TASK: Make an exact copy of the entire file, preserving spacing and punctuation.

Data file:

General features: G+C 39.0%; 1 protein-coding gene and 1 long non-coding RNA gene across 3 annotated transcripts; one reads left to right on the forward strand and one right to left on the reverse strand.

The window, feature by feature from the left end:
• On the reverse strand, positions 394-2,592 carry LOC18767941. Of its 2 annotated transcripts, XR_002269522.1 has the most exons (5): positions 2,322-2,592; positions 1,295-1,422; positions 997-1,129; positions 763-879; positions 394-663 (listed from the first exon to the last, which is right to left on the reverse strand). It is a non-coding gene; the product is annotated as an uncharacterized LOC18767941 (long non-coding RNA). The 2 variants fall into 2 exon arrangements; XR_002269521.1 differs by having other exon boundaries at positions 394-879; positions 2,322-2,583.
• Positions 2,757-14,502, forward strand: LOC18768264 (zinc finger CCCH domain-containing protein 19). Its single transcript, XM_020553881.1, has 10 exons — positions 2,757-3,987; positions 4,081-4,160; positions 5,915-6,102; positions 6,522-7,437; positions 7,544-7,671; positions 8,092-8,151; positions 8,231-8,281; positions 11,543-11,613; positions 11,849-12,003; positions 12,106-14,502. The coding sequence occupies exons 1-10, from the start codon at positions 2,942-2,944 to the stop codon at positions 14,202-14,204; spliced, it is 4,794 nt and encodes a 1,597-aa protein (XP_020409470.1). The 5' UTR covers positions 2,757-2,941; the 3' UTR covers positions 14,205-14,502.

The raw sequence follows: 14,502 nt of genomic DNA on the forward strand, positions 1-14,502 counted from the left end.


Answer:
General features: G+C 39.0%; 1 protein-coding gene and 1 long non-coding RNA gene across 3 annotated transcripts; one reads left to right on the forward strand and one right to left on the reverse strand.

The window, feature by feature from the left end:
• On the reverse strand, positions 394-2,592 carry LOC18767941. Of its 2 annotated transcripts, XR_002269522.1 has the most exons (5): positions 2,322-2,592; positions 1,295-1,422; positions 997-1,129; positions 763-879; positions 394-663 (listed from the first exon to the last, which is right to left on the reverse strand). It is a non-coding gene; the product is annotated as an uncharacterized LOC18767941 (long non-coding RNA). The 2 variants fall into 2 exon arrangements; XR_002269521.1 differs by having other exon boundaries at positions 394-879; positions 2,322-2,583.
• Positions 2,757-14,502, forward strand: LOC18768264 (zinc finger CCCH domain-containing protein 19). Its single transcript, XM_020553881.1, has 10 exons — positions 2,757-3,987; positions 4,081-4,160; positions 5,915-6,102; positions 6,522-7,437; positions 7,544-7,671; positions 8,092-8,151; positions 8,231-8,281; positions 11,543-11,613; positions 11,849-12,003; positions 12,106-14,502. The coding sequence occupies exons 1-10, from the start codon at positions 2,942-2,944 to the stop codon at positions 14,202-14,204; spliced, it is 4,794 nt and encodes a 1,597-aa protein (XP_020409470.1). The 5' UTR covers positions 2,757-2,941; the 3' UTR covers positions 14,205-14,502.

The raw sequence follows: 14,502 nt of genomic DNA on the forward strand, positions 1-14,502 counted from the left end.